“You mind dropping me off in Bronzeville?” he asked as they approached the city, traffic growing clotted with rush hour, the spiky profile of the Loop jutting into low clouds. “Might as well go straight to headquarters, get this over with.”
“You sure?” He nodded. “All right. Let me know what happens.”
“If I can, I will.”
“I couldn’t have found Danny without your help. I owe you.”
“If you want to pay me back, set the record straight. Tell the world who Felix really was: a man who helped kids in trouble, not a monster.”
“I don’t know. I mean, sure, he wasn’t a monster but if the police think he was, if they concluded he killed Danny, they’d stop looking and Danny would be safe.” She thought about that notebook, the one in which Feliks Król told Danny’s story in his weird, mythic way. She should delete it from the server, try to get her hands on the original . . .
“That’s true.” He frowned in thought. “You’re going to keep working for this art historian guy?”
“So, in the course of your research, you find evidence pointing to someone else. Lay down a false trail.”
“You have ideas?”
“Let me think on it.”
She thought about it, too. It would have to be something good enough to fool Shirley McGrath and her partner, something that would hold up to media scrutiny. Planting physical evidence would be tricky. Something circumstantial, but solid enough . . . it wasn’t going to be easy.
The towers of the Loop rose in front of them, veiled in mist off the lake. Slovo smiled and shook his head ruefully. ”Man, I missed this place.”
“Do you think you’ll come back when this business in Boston is wrapped up?”
“Nah. Too many memories. Too many ghosts.”
“Plus you have family here and you don’t get along with them.”
“It’s not . . . I mean . . .” He scratched his scalp and sighed. “It’s not their fault we grew up like we did. I should probably call Steve one of these days.”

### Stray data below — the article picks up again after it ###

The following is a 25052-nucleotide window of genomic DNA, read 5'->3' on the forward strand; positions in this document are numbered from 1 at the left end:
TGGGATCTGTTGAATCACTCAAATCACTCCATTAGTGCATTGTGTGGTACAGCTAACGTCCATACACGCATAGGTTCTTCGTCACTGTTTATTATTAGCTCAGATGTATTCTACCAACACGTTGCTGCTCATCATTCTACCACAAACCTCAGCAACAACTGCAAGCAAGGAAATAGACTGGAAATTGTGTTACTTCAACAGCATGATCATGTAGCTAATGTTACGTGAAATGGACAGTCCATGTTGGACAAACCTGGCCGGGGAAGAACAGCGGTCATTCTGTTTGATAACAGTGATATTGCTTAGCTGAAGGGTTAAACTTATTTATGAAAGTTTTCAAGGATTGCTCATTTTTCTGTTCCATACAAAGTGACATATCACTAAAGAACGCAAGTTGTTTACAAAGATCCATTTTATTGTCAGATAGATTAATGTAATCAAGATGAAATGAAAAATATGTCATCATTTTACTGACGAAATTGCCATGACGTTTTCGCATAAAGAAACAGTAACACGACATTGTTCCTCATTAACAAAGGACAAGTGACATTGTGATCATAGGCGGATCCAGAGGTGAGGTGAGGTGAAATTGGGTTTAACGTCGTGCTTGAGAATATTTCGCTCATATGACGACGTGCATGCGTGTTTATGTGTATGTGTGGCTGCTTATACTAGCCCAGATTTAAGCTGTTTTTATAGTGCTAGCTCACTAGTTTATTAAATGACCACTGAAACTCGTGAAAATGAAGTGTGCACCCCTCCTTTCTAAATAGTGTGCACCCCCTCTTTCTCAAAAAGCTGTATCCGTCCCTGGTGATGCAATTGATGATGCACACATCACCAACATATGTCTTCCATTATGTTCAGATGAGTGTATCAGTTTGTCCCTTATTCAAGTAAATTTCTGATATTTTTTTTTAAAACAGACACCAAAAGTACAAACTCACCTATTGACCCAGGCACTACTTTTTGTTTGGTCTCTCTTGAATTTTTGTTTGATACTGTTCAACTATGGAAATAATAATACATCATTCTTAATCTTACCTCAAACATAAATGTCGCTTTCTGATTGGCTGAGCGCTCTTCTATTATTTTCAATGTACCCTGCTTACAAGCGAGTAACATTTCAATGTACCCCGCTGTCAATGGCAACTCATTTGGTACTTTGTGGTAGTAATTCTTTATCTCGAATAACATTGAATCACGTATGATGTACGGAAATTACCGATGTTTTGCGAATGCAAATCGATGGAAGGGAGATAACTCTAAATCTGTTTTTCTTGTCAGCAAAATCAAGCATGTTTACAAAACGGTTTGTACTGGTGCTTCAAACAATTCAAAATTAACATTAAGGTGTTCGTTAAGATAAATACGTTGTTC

“When he’s actually home?” He shot a look at her. “He told me you only call when nobody’s around to answer. He seems like a good guy.”
“He is. We just don’t have much in common except sharing a crummy childhood. For a long time, I was mad at him for not fixing it, for joining the army and leaving me behind, but that’s stupid, he was just a kid himself. He couldn’t do anything. And our mother . . . I can’t say I’ll ever understand whatever was going on with her, but I was kind of the same way. I mean, I had a temper. A really bad temper.”
“A bust-up-the-office-furniture temper.”
He laughed. “You remember that?”
“Heard about it. It was legendary.”
“Yeah, well. Weirdest thing, it mostly went away. Almost like during all those surgeries I had on my leg, that anger got removed. So maybe I could talk to Steve now without losing it. You close to your brother?”
“Yeah. Real close, though our childhood wasn’t great. I had a temper, too. Acted out at school a lot. I was mad at my mom for a long time, for the way we grew up, for abandoning us, for all those foster homes. I got over it when I realized why she probably did what she did. I mean, I don’t know anything about her, but I met enough people in situations like hers to realize it probably was the best she could do for us.” She made the exit onto LaSalle. “So, what, you’ll stay in Beantown, then?”
He shrugged. “Probably. They need translators, I’ll have work, and I like the place well enough. Though for a while I actually had the crazy idea I might try to emigrate. Join Irina and Max once they got settled, but she nixed that plan.”
She made the turn onto Michigan and drew up to the curb across from police headquarters.
“You and Irina. You were . . . in a relationship?”
“It’s that what you call it?” he said. “I love her, that’s all.”
Anni thought back. What had he said, he’d met someone, and it changed him? This sounded serious. “Is Max your son?” she blurted out.
“I thought so for a while. I wanted him to be. She says he isn’t.” He smiled wryly. “And don’t ask her about it. She’ll tell you it’s nobody’s business, and the way she says it? You won’t ask twice. She’s independent,” he added. “And tough as nails. It’s just her and Max against the world. They’ll be all right.”
“Maybe you can visit, anyway.”
“I don’t think so. I didn’t say she loved me.”